Forgetting Our History

As a society, we tend to only focus on major events for as long as they stay in the news. This is typically 2 weeks. As soon as something more interesting comes along, we no longer debate topic or spend the evenings arguing with the news caster about their opinions on the event. We rarely follow up on the news, for instance, once the victims of Hurricane Katrina  had been able to get out of the Super Dome and get help people stopped talking about the disaster. Earlier this year, when Ebola was a “threat” to the US, people were discussing Ebola on a daily basis, however, now Ebola is rarely brought up. Right now, the problems in Ferguson have captured the attention of people in the United States. People are enraged at the crime against Michael Brown, and particilarly the crimes of white authority against the black lower class.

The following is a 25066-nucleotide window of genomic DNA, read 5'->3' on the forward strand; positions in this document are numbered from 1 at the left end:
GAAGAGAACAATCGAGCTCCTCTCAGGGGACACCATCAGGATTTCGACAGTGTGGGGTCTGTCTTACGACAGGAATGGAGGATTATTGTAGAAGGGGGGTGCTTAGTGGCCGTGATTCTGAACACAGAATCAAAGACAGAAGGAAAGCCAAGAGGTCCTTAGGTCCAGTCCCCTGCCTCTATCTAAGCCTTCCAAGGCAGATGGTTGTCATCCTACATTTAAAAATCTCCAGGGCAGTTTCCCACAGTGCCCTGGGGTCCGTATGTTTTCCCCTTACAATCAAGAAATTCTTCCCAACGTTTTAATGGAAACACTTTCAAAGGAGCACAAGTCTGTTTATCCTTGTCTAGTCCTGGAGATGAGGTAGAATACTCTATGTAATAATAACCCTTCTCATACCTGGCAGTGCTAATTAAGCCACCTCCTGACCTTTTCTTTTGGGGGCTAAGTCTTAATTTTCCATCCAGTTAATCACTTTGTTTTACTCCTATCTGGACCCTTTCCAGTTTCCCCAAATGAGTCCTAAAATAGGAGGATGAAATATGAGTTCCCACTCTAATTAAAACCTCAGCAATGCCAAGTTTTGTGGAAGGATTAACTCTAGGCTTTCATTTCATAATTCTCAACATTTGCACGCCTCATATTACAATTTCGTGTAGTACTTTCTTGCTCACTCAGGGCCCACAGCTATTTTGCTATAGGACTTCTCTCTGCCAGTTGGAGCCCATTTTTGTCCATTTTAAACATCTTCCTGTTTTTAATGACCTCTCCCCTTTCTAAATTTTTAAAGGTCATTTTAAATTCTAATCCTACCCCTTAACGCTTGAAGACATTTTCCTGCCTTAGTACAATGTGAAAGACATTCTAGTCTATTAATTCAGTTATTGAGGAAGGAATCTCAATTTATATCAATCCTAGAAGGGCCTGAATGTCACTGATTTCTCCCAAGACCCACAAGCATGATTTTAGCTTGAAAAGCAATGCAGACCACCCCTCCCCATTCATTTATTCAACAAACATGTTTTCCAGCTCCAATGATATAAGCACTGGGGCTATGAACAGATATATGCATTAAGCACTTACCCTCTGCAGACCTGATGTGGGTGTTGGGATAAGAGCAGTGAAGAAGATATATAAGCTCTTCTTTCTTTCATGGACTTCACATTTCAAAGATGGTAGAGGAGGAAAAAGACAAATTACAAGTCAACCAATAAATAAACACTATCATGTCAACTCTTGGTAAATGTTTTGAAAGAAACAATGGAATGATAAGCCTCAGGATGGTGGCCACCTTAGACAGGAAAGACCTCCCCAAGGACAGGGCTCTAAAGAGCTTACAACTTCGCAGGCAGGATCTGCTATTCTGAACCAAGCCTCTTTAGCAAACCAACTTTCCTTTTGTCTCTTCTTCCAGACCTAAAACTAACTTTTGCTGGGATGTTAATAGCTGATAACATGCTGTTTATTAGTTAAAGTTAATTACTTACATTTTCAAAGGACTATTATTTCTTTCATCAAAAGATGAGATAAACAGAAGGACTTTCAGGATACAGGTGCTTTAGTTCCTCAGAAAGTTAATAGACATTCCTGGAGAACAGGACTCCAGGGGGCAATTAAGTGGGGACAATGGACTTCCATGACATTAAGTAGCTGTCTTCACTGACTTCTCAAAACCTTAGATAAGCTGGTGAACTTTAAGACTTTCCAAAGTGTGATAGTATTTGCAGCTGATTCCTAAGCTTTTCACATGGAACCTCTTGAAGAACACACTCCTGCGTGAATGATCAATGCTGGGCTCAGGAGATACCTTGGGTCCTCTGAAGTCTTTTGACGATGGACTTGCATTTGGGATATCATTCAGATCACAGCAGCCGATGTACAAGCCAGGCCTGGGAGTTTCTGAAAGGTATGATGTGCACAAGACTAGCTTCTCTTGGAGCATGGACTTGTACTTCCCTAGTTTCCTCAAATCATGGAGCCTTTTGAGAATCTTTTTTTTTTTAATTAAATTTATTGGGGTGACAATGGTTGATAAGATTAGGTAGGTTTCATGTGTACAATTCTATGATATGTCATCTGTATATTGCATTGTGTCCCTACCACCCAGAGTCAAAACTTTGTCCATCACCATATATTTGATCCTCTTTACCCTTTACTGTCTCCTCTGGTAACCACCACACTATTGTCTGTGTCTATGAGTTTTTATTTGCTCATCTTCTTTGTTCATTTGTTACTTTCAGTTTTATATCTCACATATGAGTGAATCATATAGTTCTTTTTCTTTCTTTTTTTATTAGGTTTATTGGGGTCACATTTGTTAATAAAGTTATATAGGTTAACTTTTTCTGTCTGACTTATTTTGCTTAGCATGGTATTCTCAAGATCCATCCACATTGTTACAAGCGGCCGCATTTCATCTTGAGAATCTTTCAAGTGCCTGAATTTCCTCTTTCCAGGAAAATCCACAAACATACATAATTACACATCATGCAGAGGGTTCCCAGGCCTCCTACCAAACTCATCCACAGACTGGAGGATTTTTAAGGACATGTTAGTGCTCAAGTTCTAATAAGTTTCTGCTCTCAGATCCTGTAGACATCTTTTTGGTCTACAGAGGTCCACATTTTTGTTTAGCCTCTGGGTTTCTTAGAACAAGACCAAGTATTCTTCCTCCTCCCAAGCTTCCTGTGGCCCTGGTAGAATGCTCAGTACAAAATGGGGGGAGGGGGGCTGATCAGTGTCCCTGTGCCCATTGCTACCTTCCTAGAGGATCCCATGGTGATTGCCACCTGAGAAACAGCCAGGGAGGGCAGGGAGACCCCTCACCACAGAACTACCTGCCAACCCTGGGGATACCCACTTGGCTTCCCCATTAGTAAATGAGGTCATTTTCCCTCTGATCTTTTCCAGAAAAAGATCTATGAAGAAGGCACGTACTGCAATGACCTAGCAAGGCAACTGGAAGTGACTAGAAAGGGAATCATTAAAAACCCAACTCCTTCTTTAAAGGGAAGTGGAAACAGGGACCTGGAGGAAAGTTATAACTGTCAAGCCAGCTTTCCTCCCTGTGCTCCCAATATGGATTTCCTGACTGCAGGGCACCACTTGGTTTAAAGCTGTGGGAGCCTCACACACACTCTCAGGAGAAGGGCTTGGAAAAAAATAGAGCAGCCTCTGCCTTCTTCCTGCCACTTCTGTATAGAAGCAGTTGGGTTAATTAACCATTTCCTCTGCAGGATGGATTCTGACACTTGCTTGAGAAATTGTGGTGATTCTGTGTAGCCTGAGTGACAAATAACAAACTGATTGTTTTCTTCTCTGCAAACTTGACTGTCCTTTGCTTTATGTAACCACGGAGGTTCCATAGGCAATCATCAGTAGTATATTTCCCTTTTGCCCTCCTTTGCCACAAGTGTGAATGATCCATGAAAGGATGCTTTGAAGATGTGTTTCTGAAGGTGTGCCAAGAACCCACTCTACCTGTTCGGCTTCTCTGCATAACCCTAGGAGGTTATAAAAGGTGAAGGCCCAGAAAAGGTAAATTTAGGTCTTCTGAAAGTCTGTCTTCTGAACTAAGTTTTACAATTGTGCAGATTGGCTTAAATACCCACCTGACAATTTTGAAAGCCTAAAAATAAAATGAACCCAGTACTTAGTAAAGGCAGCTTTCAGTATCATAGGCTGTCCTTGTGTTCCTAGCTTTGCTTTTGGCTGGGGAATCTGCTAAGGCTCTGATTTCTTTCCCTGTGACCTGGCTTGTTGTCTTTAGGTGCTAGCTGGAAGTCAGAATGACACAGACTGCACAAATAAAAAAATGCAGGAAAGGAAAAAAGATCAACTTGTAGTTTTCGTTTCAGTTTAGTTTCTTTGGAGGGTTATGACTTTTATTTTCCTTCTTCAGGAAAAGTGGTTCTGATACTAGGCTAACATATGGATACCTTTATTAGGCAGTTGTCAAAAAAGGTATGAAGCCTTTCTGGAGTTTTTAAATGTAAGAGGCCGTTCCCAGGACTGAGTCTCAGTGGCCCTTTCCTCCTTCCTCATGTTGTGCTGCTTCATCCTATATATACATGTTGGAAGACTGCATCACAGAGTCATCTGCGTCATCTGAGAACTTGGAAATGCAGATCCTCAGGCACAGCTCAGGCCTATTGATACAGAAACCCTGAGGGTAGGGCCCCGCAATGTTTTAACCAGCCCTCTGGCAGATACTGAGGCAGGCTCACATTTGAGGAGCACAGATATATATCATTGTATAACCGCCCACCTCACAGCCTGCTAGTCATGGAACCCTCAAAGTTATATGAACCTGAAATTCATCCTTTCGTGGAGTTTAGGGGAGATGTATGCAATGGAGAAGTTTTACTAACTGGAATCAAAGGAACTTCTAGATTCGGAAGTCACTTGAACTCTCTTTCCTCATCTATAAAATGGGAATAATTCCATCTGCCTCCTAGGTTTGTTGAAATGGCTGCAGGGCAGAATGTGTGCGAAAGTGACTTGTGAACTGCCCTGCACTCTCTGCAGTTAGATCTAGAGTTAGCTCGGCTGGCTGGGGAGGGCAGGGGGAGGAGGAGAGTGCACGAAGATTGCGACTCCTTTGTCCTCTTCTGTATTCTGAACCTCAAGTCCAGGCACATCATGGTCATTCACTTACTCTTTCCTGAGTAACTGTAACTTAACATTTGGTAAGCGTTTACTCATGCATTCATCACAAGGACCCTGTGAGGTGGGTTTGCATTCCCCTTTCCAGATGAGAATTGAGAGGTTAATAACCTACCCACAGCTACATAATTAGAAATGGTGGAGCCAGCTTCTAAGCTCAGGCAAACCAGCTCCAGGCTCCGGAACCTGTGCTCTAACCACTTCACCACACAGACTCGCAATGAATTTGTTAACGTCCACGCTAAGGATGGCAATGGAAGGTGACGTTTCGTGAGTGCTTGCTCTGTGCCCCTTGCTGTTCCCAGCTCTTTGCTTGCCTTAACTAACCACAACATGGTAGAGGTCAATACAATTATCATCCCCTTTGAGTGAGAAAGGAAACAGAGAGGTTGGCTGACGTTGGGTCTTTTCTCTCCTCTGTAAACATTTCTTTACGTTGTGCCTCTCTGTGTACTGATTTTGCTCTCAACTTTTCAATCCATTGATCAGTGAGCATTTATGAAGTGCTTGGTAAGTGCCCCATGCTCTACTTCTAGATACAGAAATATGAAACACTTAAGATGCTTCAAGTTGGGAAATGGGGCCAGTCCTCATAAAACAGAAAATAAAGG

These crimes are entrenched in our history. The inequality, and structural violence in the United States goes unnoticed, and undiscussed until something goes wrong enough to break into the media. We forget about our countries history of white violence against blacks, and rarely link it to current events. We never acknowledge the violence required to provide cheap labor to wealthy people or the inequalities felt by those of the lower class.. We forget about our history of Slavery, and how that is still felt in our society today. Since we rely so heavily on the media to tell us what we should pay attention to, we suppress the real issues in the US and leave them to go unnoticed. Ferguson is not only about the crime against Michael Brown, but also about what gave the white police officer the authority to think he could shoot an unarmed young black man. Violence is a large part of our Countries history, and it is time that we start connecting the dots, and talking about how the violences from our past are influencing the violences experienced today.